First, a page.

The thing about Ferguson (now being used as a verb, as in "I went all Ferguson on him" as seen in my in-box) is how telegraphed it was. It was as predictable as Tuesday following Monday. And yet still, somehow, even with plenty of advance notice, the "long" arm of the law couldn't stop looters and rioters. It seems another sign of the decline of the elites given that they are just incompetent enough to not be prepared when the verdict came out.
The other interesting case is the individual business owners. They too had a zillion weeks advance notice but apparently didn't a) sell, b) hire private security, or c) buy additional insurance. Maybe some of them did one of the above but surely some didn't. To be caught flatfooted in Ferguson this second time is like being caught flatfooted by Christmas Day.
Jacques Barzun: “Of all the books that no one can write those about nations and the national character are the most impossible.”
St Cecillia is one of those early Christian martyrs we know little about, but according to a book of saint biographies her cult suddenly increased, for reasons unknown, in the 6th century. And my reflexive thought was that someone made up something about her and her fame increased. But faith reminds us that she's still alive - now as well as in the 6th century - and there's no reason she couldn't have "reached out" as they say in the business world. There's no reason saints can't become famous post-humously given that they can act post-humously, often in the form of miracles of healing or apparitions.
You think about some of the miracles attributed to ancient saints and there's sometimes legends attached. Legends that are factually inaccurate but the underlying truth secure. I think of this with regard to the Ferguson riots: an underlying truth that blacks are treated worse than whites by cops. And yet the wildly inaccurate symbol of this, i.e. the thuggish Michael Brown and his "suicide-by-cop" act. Fascinating how wide the gulf between symbol and reality.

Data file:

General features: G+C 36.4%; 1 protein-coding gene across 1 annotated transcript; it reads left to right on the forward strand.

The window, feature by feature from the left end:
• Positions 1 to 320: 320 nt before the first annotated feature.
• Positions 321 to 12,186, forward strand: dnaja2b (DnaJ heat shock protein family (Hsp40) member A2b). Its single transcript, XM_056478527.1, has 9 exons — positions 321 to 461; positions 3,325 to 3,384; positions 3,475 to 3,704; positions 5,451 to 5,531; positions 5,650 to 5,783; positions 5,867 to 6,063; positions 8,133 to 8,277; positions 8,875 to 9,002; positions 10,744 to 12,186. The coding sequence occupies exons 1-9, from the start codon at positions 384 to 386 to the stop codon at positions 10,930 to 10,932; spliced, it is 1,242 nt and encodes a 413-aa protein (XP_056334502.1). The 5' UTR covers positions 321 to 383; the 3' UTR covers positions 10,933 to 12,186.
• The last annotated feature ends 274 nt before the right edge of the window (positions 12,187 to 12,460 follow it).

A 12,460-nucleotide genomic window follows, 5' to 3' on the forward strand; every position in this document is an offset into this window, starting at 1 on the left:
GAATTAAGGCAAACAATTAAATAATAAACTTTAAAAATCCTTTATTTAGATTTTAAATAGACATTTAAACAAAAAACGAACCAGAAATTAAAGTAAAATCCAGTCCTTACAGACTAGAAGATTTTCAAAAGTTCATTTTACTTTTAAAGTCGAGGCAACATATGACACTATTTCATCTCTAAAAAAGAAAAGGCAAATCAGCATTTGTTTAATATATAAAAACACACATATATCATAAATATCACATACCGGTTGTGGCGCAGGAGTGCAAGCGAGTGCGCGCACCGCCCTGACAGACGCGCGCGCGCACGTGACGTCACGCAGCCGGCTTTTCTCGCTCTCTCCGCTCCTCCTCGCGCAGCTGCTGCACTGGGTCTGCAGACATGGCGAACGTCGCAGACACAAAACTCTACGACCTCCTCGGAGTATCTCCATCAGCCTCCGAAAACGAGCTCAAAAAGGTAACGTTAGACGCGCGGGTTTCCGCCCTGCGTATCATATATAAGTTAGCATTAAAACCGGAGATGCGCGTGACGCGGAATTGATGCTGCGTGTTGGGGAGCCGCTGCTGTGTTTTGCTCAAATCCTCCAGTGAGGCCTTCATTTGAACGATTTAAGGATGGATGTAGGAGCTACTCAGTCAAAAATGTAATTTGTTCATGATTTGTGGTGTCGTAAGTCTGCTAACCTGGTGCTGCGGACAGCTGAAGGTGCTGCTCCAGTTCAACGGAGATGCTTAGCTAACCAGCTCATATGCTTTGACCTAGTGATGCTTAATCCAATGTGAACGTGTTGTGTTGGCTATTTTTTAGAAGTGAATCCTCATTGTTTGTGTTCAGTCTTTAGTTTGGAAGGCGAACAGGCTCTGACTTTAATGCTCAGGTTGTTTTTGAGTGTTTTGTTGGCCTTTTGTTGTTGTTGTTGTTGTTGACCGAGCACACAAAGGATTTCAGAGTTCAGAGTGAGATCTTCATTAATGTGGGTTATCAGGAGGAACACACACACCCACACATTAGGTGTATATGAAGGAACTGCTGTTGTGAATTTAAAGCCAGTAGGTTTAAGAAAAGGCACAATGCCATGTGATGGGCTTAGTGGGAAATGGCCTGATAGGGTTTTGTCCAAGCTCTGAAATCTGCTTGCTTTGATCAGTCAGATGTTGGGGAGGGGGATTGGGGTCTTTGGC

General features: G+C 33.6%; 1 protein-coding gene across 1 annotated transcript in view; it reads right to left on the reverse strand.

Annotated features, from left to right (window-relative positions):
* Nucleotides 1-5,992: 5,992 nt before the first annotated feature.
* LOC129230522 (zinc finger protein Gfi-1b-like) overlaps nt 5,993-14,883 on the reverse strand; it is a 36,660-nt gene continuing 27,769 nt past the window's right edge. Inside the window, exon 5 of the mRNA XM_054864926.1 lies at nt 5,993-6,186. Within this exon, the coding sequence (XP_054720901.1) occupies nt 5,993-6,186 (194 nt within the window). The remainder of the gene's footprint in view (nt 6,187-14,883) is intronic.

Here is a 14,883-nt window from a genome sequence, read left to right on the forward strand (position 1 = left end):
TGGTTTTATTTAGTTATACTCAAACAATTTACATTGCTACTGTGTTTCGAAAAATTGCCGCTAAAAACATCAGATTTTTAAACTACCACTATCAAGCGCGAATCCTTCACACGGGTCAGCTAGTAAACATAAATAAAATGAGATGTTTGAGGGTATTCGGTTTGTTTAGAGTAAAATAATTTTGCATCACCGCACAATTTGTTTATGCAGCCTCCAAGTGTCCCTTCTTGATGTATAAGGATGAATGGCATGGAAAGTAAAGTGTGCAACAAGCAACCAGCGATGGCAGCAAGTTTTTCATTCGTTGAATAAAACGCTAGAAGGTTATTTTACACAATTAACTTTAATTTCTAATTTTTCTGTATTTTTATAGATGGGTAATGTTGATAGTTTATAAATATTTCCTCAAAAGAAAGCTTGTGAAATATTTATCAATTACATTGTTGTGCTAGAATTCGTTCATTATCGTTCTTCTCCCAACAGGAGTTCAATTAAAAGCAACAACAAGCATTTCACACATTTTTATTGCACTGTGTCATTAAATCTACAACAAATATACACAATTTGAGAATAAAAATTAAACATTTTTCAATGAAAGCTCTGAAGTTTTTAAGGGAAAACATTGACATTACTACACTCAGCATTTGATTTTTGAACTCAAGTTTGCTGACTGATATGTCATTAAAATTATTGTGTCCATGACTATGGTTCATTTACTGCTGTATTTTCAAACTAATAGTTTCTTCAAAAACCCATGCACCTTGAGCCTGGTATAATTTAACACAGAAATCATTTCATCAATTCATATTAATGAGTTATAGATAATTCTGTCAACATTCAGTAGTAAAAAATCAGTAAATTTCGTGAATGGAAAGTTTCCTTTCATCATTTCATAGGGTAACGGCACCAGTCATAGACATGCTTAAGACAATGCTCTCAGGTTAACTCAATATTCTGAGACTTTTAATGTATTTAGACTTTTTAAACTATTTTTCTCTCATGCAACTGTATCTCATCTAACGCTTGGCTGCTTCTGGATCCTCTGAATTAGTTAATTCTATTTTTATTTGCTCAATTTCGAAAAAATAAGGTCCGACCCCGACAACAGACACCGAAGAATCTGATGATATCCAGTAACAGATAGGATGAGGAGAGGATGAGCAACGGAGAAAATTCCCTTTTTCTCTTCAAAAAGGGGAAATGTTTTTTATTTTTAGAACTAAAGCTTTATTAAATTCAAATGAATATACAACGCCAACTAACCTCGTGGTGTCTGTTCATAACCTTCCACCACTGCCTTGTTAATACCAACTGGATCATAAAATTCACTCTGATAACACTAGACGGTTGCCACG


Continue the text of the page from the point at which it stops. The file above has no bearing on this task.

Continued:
Headed to OSU campus, the mecca of impossible parking situations, but found one and left Buddy in charge of guarding the car and its contents. Located the Wexner Center and entered into the Picasso collection. The billionaire businessman Lex Wexner exhibited his personal art collection (and had reproductions made so that his house wouldn't look empty for the months-long exhibition). His taste in art certainly doesn't much coincide with mine and I stood befuddled, a bit, at why/how these works appeal so greatly to him and so many others. I'd say there were about four or five works that I really gazed at and felt appreciation for.
Wexner related, via a film at the exhibit, that one Manhattanite society lady walked into his house and her jaw dropped. "You have this in Columbus?" Gotta love the provincialism of the elites.
Quote in the gallery: "We were created to look at one another, weren't we?" - Edgar Degas